Love the latest Lumix, sharpen your scans, flash photos on your rims, and more.
Lenscaps are de rigueur with EVFs, but when was the last time you met a point-and-shoot with a big, bright lens that warranted one? The Panasonic DMC-TZ1’s Leica lens does, and with its pronounced finger grip, this camera may remind you of an old-fashioned compact rangefinder (albeit without the optical viewfinder, but the LCD can be adjusted for bright sunlight). We had a lot of fun making stop-motion videos with the “Flip Book” mode. You can read the full test and check out our attempt at stop-motion at www.popphoto.com
Backup your Backpack
You might not think you need a portable picture viewer-that is, until you imagine yourself trucking around Rome or the Galapagos Islands with a $2,000 laptop on your back. Jobo’s new GIGA Vu PRO doesn’t weigh much, and will back up and display up to 120 GB of images (including those hefty RaW files). The CF card slot is built-in, and you can offload when you get home via Hi-Speed USB 2.o. Estimated street prices range from $550 (for 40GB) to $900(120GB). (Jono; www.jobo-usa.com)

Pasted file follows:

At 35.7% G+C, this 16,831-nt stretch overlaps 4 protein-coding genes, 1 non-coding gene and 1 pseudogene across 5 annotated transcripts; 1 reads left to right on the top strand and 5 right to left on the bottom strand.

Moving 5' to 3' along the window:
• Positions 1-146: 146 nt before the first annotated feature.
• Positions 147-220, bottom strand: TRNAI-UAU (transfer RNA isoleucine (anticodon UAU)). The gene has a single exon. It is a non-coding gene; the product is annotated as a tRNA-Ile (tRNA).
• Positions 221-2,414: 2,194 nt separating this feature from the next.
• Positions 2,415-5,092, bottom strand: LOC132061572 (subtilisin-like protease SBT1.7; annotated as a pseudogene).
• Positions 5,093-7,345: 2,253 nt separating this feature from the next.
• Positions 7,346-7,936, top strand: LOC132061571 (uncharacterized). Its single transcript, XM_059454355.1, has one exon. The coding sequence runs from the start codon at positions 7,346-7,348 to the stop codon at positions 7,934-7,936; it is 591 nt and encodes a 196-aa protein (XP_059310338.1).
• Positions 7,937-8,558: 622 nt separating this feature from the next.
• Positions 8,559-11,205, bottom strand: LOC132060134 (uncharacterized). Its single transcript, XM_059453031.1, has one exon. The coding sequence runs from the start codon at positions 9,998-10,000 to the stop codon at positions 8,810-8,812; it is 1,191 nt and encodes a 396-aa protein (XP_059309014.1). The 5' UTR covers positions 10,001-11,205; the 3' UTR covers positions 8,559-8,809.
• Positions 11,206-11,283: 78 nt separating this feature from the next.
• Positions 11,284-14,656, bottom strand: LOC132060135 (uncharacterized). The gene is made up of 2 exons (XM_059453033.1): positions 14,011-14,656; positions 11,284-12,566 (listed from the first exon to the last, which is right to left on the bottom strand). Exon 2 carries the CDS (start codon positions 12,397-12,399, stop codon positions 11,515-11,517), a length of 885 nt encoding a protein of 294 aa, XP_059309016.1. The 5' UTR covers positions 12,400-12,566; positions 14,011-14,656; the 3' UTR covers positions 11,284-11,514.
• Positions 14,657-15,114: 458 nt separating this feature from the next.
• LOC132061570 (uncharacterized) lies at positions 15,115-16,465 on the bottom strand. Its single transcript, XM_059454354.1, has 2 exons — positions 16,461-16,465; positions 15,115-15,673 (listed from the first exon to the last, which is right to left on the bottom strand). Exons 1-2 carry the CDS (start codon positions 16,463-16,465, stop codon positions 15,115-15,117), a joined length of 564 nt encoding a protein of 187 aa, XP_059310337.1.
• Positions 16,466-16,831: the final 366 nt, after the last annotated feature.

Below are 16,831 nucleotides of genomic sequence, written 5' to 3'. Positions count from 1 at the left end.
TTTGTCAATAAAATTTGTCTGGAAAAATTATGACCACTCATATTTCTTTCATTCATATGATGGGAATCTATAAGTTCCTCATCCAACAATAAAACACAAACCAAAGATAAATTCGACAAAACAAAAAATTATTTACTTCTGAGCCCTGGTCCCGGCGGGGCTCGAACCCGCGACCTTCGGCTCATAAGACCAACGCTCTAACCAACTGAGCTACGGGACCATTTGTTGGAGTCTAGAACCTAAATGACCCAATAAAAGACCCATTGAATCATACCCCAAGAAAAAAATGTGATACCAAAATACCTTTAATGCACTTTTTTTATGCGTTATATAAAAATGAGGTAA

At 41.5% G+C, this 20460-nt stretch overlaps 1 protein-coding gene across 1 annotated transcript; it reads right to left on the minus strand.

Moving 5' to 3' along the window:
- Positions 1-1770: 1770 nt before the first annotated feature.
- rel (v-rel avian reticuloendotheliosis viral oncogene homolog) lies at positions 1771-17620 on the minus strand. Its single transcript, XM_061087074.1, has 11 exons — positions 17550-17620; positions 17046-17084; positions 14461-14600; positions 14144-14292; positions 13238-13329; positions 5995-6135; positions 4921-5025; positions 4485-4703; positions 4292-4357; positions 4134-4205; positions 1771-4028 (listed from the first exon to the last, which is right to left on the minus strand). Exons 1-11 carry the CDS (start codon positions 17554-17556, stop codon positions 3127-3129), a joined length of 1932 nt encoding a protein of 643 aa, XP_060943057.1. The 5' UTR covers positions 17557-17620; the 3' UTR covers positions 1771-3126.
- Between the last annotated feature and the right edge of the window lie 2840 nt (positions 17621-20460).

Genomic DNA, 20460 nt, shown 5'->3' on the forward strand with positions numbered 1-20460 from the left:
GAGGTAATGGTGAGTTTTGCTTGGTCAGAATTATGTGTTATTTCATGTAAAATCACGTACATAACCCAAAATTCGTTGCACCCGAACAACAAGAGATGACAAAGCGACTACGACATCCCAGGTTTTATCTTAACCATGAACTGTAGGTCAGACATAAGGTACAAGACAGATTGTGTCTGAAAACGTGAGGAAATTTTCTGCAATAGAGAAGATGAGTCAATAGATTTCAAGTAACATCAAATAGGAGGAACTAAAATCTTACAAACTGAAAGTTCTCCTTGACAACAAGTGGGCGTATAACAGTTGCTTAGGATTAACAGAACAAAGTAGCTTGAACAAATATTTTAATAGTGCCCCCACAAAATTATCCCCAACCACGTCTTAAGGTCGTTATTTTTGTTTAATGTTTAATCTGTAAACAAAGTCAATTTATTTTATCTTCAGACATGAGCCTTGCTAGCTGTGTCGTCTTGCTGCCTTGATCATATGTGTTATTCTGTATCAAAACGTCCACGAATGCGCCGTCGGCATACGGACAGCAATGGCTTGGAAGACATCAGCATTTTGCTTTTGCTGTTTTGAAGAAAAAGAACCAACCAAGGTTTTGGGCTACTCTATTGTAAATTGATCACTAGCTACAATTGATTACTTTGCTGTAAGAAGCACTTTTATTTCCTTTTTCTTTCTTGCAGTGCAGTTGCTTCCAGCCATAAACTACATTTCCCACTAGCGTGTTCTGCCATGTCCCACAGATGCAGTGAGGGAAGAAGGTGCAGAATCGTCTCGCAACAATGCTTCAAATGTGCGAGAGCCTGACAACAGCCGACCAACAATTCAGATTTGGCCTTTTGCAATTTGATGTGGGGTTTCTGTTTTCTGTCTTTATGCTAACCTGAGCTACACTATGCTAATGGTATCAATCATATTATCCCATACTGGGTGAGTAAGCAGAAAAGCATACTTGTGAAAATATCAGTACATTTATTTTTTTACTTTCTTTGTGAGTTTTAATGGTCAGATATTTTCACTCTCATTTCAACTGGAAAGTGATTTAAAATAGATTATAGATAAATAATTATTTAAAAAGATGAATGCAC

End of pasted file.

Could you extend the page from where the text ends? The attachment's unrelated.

We hate waiting more than a minute and 30 seconds for our 13×19-inch pictures to pop out of the printer. (Five-minute prints are so 2005.) That’s one erason the new HP Photosmart Pro B9180 has won us over. The other is the Vivera archival inks (HP says they’ll last up to 200 years) and their new wider gamut (which means tru color). We’ll give you our full test as soon as we get our hands on one. And, like we said, we hate waiting. (www.hp.com)
Instead of spending big money to have your negatives digitized on a $20,000 drum scanner (or waste time with piles of film waiting for pro-caliber scans), take a look at Epson’s new $800 flatbed model. The Perfection V750-M Pro has a fluid-mount system for sharper scans, and does 35mm and medium-format negatives up to 6400 dpu. (www.epson.com)